Imagine how I felt when we received the email (I shared it with you in a previous post, (Should Content Creators Ask for an NDA?), that the higher ups had decided to "pass" on our show.   No need to imagine.  I can share with you how I felt. I felt like a black hole had come and sucked away all of the life, ambition, dreams, positivity, optimism, and any other words associated with winning, out of me.   Instantly, I completely felt like I had failed.  At least, this is how that “we’re going to pass” registered to me.  Other feelings that followed were: “You're not good enough. You'll never make it. Your concept wasn’t good, and Squeaky don't quit your day job,” just to name a few.

The truth is I was too hard on myself. Just like most people do, I completely forgot about all of the positives and only focused on the "pass."  In fact, I hadn't even thought of a plan b, should I hear the word "pass."  Hell, at the time, I didn't even know that was universal language!

Here's what I would have told myself then to help me get through the paralysis I suffered creatively after this pitch pass.  It's the same plan I think you should follow on your pitching journey.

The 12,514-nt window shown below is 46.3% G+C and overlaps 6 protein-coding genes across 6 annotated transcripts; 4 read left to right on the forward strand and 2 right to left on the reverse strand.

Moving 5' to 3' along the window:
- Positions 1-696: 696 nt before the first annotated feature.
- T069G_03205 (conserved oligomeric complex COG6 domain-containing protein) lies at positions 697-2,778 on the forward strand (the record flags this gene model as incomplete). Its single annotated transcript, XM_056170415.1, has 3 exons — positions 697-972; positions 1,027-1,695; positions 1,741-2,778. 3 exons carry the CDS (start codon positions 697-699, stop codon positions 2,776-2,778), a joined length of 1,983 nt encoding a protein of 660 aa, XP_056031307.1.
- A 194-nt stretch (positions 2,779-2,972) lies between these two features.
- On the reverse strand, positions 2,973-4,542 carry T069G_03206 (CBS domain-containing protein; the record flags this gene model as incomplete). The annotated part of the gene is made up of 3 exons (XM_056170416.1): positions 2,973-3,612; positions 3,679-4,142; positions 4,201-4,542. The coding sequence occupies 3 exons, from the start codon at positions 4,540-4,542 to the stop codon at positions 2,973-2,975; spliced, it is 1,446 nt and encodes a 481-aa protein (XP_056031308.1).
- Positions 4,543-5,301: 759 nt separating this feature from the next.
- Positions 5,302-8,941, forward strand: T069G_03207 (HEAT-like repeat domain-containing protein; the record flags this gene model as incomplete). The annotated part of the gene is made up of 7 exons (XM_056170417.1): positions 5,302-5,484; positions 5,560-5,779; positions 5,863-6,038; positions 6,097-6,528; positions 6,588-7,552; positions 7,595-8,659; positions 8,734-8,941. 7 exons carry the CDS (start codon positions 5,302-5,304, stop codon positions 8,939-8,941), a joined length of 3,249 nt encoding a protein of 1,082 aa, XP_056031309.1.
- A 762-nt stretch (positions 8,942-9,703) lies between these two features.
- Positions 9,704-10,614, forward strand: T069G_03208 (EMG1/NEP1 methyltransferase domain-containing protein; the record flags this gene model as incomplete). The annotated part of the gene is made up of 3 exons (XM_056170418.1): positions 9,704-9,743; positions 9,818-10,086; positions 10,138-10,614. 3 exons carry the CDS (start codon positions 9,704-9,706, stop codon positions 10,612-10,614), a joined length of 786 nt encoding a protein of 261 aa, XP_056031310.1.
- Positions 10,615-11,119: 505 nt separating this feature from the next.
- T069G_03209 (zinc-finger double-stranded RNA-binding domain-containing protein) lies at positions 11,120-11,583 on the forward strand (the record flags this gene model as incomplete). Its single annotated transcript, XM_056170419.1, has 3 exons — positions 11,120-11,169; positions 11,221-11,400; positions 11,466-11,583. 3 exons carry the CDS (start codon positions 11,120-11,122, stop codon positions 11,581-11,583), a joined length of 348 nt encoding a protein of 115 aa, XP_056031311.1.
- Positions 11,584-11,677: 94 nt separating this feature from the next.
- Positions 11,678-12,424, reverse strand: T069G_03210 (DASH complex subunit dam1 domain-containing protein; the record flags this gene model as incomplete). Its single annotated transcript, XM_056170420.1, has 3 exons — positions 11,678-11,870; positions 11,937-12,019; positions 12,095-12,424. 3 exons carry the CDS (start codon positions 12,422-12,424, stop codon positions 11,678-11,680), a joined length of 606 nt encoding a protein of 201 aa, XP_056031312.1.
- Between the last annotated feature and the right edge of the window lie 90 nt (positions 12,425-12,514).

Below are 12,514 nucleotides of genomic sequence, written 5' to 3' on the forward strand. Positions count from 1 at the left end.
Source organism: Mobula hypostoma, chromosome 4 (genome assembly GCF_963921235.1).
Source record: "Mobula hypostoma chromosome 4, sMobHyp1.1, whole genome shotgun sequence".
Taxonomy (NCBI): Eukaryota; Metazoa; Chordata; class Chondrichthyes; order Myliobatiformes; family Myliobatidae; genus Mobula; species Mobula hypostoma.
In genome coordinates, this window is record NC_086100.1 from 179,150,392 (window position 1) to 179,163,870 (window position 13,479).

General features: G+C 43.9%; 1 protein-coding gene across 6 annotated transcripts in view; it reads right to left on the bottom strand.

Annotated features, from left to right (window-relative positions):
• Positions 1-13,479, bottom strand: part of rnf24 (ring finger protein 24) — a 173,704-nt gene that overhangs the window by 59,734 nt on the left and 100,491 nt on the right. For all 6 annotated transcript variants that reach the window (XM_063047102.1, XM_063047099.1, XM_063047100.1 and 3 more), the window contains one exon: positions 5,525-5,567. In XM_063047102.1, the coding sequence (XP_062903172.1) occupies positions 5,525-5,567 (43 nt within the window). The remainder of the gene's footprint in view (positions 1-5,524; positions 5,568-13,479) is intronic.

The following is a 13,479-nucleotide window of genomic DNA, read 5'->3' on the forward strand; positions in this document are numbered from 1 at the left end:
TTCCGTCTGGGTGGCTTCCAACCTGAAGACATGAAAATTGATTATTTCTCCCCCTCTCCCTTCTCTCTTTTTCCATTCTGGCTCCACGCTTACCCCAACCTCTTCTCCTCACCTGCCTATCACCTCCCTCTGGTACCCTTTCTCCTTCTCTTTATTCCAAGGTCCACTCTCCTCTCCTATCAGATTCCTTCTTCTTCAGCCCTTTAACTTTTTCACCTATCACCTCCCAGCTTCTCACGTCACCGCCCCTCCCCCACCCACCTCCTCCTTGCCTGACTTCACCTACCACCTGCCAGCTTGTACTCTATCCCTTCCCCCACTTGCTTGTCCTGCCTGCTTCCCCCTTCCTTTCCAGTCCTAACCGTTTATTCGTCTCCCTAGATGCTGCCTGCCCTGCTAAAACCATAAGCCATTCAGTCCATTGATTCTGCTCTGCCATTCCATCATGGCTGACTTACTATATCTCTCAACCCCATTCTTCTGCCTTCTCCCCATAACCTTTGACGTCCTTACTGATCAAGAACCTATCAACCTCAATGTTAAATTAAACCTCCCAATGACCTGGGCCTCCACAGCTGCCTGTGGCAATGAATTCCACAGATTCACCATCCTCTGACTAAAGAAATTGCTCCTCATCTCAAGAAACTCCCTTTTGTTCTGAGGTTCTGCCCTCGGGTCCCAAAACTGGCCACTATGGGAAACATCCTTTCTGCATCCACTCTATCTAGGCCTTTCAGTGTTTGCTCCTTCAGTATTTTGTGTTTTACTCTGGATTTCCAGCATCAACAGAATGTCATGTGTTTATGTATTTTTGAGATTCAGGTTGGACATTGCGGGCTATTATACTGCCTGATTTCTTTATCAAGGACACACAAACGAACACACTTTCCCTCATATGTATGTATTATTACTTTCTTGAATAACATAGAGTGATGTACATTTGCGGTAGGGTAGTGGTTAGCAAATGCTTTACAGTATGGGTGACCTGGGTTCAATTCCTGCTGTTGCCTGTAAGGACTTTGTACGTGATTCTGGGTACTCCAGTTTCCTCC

Prepare a contingency plan before your pitch meeting that answers:  What will you do if you are told, "We'll pass?" Your plan should include:

  1. A follow-up question.  You want to ask for the reasons why they decided to "pass."  You have to be opened to the truth if you want to get better. To help you with your next pitch, understanding the "why" could help a lot and save you time in preparing for future pitches. It could also take away your feelings of failure and any paralysis you may experience.  I recently spoke with a person in development about this, and he confirmed that there is nothing wrong with asking this type of question. It shows your drive.
  2. A list of Gratitude’s. Create a list of gratitude’s before walking through that door to pitch.  Scribe all the things you were grateful for before hearing that dreaded phrase.  You should never forget your wins!